“Ah, yes, that. Heard something on the radio. Still hasn’t been caught, has he?” The slanting rain sprayed Marie’s toes, the hem of her nightgown.
“Not yet, but don’t worry, I’m on guard.” He clapped his chest. He then hurried to the apartment upstairs.
Back in the living room, Marie tugged at the windows, and finding one open indeed, fastened it. A little rain had trickled on to the sideboard, and she wiped it with the end of her stole. She picked up Matt’s photograph and polished it with the other end. She could call her sister to check if Patrick was still coming, but she knew that seeing him would bring up afresh the memory of losing Matt. Matt would have been thirty-five now, if he hadn’t died that day on the lake. He who was a swimming champion. She sighed. She kissed the picture, polished it again and set it back. She returned to her chair and sipped the brandy. The RJ related an anecdote about the time The Beatles visited an ashram in Rishikesh. Marie waited to see which Beatles song he might play next, but he put on George Harrison’s solo My Sweet Lord. The rain drummed wildly on rooftops, leaves, cars, tarmac, windows and doors, and for a moment the lights in the living room dimmed — Marie watched a bulb blink — but thankfully the power didn’t cut.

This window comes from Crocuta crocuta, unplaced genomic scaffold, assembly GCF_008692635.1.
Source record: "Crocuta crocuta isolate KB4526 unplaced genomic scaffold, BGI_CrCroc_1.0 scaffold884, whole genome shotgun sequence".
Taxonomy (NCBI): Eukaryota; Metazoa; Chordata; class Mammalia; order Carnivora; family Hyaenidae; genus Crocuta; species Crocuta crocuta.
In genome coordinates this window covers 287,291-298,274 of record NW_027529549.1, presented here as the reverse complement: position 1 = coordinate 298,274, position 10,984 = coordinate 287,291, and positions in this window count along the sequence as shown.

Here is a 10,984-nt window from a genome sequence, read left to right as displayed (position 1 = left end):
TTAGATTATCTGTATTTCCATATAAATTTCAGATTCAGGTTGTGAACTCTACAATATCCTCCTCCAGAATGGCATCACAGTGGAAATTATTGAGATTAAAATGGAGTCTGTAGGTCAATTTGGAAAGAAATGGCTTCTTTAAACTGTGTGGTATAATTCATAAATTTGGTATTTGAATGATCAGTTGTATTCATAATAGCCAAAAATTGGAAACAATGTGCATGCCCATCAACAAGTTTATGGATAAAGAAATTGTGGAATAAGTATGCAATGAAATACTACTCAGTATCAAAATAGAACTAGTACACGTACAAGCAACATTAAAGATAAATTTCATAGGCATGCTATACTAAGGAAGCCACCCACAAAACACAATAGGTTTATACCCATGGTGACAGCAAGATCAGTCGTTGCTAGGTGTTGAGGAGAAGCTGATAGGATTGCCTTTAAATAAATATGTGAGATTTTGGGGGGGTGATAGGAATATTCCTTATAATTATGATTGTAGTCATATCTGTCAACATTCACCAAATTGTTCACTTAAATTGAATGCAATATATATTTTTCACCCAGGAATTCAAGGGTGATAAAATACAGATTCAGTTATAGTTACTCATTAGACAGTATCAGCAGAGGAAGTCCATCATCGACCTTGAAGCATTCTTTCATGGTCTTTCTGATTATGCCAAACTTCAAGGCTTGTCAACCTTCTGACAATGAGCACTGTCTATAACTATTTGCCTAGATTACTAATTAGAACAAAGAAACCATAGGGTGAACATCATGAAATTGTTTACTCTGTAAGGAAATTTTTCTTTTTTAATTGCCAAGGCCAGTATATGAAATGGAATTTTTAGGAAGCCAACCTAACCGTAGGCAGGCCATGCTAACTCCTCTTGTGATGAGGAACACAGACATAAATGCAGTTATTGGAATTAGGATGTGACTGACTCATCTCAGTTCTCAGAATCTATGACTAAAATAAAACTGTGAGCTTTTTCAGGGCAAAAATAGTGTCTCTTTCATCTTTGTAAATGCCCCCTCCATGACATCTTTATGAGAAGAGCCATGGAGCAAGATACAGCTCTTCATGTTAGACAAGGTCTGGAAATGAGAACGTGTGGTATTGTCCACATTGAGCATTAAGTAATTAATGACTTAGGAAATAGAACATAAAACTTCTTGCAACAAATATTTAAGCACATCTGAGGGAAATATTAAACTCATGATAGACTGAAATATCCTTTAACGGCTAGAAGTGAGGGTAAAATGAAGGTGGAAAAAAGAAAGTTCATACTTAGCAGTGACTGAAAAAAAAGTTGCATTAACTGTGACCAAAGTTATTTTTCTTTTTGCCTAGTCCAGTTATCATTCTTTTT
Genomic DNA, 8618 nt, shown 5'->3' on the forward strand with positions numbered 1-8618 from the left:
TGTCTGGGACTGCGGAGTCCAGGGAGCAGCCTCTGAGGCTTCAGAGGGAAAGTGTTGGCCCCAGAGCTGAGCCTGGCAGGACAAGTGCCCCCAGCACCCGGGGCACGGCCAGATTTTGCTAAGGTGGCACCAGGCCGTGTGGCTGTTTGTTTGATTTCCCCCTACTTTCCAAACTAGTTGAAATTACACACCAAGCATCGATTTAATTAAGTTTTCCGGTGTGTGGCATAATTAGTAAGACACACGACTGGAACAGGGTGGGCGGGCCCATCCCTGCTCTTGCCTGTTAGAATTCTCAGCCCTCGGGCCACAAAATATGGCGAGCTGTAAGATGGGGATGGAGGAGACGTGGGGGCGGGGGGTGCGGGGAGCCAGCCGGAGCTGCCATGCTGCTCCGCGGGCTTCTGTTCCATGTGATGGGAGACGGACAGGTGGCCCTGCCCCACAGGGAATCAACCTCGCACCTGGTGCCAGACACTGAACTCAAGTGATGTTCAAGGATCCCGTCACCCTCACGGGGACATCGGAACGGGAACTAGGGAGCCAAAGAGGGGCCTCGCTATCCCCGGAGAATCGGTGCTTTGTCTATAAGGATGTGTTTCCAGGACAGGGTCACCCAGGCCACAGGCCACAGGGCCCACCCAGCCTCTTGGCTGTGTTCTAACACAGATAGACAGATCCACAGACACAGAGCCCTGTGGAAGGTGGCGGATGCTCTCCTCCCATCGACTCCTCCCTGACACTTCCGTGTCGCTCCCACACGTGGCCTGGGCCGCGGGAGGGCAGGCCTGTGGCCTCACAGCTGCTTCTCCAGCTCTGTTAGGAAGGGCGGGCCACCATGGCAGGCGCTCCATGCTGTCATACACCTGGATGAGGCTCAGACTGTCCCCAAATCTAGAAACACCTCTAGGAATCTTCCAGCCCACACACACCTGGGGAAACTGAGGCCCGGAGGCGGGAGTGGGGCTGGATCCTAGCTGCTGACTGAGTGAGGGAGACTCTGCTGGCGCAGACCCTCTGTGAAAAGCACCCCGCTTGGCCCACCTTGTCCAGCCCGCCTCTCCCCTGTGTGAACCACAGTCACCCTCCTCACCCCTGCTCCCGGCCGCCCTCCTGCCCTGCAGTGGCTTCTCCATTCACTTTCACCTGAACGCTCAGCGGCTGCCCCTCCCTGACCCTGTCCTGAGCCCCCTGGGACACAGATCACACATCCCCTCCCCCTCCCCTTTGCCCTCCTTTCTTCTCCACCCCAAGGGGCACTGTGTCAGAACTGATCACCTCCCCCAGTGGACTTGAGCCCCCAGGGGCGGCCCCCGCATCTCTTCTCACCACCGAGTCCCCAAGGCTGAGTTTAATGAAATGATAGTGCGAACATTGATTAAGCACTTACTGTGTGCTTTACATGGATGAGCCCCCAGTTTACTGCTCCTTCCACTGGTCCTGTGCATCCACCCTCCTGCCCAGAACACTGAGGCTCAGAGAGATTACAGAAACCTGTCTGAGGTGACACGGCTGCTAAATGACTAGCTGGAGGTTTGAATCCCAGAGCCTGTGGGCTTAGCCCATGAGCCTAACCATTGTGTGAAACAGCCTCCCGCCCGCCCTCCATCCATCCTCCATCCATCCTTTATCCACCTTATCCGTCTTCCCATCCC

The doorbell rang. “I checked the windows,” she hollered, but it rang again, not urgently, like it was the watchman’s manner, but with a measured patience. She glanced at the clock — not quite 9.30 yet.
This time she opened the door only part way. A man in a wet raincoat and hat, briefcase in hand, stood outside, the rain hammering at his back. Marie narrowed her eyes against the darkness, the wind, the mad rain.